How the cell’s DNA replication machinery overcomes obstacles



DNA replication is required for organisms to grow and develop and to expand populations of stem cells that maintain tissues as we age. The machinery that copies a cell’s DNA, known as the replisome, must overcome numerous impediments that arise from toxins in the cell and outside in the surrounding environment, as well as alternative DNA arrangements. A particularly toxic and powerful block to DNA replication comes from the strong chemical links between strands of DNA that are introduced by cellular metabolites and common cancer chemotherapy drugs. However, technology to answer fundamental questions about how replisomes respond to this obstacle in living cells has, until now, been unavailable.


IRP researchers led by Michael M. Seidman, Ph.D., developed a novel technique to visualize what happens when structures called replication forks, which form during DNA replication, encounter a chemical link between DNA strands. Previously, these links were considered an insurmountable block to replisomes copying the DNA. However, the IRP scientists unexpectedly discovered a major new pathway through which DNA synthesis continues past the obstacle. Furthermore, the researchers discovered that there are two forms of the replisome: one that replicates the active parts of the genome that can be accessed without impediment early in the ‘synthesis’ phase of the cell’s life cycle; and another, occurring later in that phase of the cell’s life cycle, that works on the inactive sections of the genome containing DNA sequences that can form problematic structures and stall DNA replication.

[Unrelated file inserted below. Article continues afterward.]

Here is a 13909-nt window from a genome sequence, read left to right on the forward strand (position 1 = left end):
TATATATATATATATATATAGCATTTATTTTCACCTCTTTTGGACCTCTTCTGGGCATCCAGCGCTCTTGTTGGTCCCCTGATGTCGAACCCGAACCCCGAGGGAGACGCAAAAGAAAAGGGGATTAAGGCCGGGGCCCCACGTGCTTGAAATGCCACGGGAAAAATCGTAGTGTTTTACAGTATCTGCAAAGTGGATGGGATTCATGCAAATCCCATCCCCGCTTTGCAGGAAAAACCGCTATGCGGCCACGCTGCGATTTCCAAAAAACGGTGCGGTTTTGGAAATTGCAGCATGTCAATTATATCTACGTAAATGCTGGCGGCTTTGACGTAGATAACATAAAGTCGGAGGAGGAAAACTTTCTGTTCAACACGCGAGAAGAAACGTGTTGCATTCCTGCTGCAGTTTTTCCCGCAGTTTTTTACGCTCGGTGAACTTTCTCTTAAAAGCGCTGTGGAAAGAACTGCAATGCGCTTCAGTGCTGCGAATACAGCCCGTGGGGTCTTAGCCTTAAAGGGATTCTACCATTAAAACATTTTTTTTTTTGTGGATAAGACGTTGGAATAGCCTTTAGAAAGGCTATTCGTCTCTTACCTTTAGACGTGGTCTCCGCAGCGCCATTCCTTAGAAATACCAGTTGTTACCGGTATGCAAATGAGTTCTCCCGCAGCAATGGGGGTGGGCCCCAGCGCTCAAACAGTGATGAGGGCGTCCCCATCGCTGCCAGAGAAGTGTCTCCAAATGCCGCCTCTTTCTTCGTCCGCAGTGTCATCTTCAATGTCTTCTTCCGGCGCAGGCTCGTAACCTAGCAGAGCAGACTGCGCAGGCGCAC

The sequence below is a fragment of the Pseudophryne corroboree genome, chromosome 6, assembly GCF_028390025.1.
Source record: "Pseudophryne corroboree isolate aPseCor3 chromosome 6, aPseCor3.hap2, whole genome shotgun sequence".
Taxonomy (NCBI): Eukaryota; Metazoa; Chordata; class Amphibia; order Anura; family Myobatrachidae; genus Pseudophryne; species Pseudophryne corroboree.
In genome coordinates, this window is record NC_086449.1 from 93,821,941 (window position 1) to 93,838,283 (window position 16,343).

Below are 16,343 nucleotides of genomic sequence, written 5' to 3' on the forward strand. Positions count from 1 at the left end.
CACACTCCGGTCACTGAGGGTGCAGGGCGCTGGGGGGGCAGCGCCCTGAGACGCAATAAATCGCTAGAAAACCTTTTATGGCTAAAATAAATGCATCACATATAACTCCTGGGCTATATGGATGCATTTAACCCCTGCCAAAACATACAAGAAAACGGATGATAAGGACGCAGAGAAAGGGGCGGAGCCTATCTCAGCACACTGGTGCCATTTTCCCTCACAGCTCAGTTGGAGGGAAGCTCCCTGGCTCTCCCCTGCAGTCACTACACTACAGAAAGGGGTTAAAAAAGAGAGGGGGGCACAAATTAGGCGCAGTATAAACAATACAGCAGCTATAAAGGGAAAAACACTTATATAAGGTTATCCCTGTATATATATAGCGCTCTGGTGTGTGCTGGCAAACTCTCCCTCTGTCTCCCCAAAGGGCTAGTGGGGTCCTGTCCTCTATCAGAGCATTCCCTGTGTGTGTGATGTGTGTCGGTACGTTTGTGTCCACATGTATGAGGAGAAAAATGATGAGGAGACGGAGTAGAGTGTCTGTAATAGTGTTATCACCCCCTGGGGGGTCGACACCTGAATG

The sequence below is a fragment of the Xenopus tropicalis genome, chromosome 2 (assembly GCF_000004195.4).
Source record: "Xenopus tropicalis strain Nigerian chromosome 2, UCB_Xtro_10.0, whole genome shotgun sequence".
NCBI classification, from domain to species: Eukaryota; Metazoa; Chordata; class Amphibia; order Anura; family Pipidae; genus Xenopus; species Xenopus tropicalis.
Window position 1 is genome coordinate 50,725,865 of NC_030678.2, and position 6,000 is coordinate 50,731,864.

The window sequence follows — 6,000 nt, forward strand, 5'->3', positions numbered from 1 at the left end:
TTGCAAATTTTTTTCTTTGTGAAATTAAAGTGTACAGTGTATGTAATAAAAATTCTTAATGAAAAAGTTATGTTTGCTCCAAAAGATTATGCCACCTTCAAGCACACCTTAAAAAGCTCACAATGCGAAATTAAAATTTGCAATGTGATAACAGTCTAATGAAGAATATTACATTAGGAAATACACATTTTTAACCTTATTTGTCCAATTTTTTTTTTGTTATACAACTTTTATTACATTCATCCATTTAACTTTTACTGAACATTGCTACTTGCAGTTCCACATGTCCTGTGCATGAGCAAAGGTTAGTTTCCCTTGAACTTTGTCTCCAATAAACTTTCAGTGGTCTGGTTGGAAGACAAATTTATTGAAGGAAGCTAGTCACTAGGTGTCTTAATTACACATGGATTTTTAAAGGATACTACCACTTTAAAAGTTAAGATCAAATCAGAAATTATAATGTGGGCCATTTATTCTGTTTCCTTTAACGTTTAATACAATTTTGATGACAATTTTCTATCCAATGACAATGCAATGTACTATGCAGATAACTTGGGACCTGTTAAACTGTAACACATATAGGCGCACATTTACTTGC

Failure to overcome challenges to DNA replication can cause a wide range of problematic consequences, including cancer-causing mutations, genome rearrangement, cell death, and the activation of inflammatory pathways that underlie many of the maladies of aging. As such, the IRP researchers’ discoveries about how replisomes respond to obstacles are key to the development of strategies to address two important but opposing goals. First, replisome-blocking drugs are commonly used in cancer chemotherapy, and their findings could aid the development of treatments that enhance replisome failure at these blocks in tumor cells, which would increase therapeutic efficacy. Second, the insights from their research could accelerate the creation of therapeutic interventions that help the replisome overcome obstacles in normal, healthy cells, thereby suppressing an instigator of inflammatory pathways that cause so much damage during aging.


Zhang J, Bellani MA, Huang J, James RC, Pokharel D, Gichimu J, Gali H, Stewart G, Seidman MM. (2021). Replication of the mammalian genome by replisomes specific for euchromatin and heterochromatin. Front Cell Dev Biol. 9:729265. doi: 10.3389/fcell.2021.729265.

Zhang J, Bellani MA, James RC, Pokharel D, Zhang Y, Reynolds JJ, McNee GS, Jackson AP, Stewart GS, Seidman MM. (2020). DONSON and FANCM associate with different replisomes distinguished by replication timing and chromatin domain. Nat Commun. 11: 3951-3965. doi: 10.1038/s41467-020

Huang J, Zhang J, Bellani MA, Pokharel D, Gichimu J, James RC, Gali H, Ling C, Yan Z, Xu D, Chen J, Meetei AR, Li L, Wang W, Seidman MM. (2019). Remodeling of interstrand crosslink proximal replisomes is dependent on ATR, FANCM, and FANCD2. Cell Rep. 27:1794-1808. doi: 10.1016/j.celrep.2019.04.032.

Huang J, Liu S, Bellani MA, Thazhathveetil AK, Ling C, de Winter JP, Wang Y, Wang W, Seidman MM. (2013). The DNA translocase FANCM/MHF promotes replication traverse of DNA interstrand crosslinks. Mol. Cell. 52: 434-446. doi: 10.1016/j.molcel.2013.09.021.

View All Health Topics

This page was last updated on Thursday, June 8, 2023